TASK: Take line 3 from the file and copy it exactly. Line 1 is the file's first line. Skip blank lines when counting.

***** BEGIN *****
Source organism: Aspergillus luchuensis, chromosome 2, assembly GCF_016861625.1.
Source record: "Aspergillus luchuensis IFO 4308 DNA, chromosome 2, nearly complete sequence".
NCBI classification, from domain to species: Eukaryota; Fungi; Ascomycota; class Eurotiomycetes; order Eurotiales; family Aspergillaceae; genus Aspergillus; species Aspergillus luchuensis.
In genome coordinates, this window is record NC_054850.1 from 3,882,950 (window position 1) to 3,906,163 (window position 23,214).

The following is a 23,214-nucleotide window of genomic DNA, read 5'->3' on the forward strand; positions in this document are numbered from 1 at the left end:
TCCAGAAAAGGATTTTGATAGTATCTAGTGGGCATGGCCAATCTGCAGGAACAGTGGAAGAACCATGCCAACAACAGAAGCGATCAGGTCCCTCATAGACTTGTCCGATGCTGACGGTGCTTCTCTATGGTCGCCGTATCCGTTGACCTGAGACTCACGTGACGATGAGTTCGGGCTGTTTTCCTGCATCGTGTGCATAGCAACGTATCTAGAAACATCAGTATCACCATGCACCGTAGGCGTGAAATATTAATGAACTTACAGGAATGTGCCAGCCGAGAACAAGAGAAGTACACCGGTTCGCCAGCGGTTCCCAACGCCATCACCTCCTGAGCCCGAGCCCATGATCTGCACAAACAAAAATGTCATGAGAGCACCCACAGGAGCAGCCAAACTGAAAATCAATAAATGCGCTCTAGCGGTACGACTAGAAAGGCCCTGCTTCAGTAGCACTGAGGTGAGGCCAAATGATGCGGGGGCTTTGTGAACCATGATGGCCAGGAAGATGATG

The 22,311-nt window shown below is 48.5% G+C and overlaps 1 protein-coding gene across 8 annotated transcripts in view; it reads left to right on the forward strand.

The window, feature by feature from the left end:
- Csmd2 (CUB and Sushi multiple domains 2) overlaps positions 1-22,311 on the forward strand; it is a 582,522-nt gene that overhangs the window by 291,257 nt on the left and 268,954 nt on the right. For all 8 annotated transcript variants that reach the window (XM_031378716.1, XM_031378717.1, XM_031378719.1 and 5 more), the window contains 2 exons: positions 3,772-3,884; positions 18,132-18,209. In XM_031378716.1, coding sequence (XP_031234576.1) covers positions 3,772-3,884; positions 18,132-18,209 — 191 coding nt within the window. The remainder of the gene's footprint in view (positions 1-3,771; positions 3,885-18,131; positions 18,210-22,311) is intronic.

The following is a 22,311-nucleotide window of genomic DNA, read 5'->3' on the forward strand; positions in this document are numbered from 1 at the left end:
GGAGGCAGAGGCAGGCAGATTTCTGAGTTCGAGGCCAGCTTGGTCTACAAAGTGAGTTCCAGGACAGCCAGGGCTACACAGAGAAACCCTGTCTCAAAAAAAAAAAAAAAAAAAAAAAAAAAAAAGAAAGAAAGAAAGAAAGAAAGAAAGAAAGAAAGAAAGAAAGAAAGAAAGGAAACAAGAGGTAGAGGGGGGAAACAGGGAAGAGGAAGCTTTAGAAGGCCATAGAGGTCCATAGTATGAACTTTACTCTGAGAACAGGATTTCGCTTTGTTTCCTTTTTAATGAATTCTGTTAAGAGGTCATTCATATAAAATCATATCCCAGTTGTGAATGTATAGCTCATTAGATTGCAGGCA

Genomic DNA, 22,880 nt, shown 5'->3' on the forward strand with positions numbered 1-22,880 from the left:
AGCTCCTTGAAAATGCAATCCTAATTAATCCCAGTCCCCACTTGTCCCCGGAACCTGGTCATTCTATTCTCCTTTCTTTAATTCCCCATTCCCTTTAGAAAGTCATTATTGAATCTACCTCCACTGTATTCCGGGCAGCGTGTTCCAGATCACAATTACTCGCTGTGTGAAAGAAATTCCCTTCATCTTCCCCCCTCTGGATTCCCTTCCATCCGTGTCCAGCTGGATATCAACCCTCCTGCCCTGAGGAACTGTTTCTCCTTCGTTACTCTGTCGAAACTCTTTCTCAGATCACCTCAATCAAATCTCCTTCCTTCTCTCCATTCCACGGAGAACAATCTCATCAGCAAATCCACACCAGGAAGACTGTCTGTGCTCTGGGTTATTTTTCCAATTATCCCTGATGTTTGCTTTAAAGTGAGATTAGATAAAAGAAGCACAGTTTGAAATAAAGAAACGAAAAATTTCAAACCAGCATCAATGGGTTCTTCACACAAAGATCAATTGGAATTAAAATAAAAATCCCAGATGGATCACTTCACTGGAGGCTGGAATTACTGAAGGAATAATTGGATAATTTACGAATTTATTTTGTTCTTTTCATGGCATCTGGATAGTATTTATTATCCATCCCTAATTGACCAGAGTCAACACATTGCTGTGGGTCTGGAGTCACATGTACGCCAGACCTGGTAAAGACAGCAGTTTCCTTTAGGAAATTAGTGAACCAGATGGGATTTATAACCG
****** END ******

NCBI classification, from domain to species: Eukaryota; Fungi; Ascomycota; class Eurotiomycetes; order Eurotiales; family Aspergillaceae; genus Aspergillus; species Aspergillus luchuensis.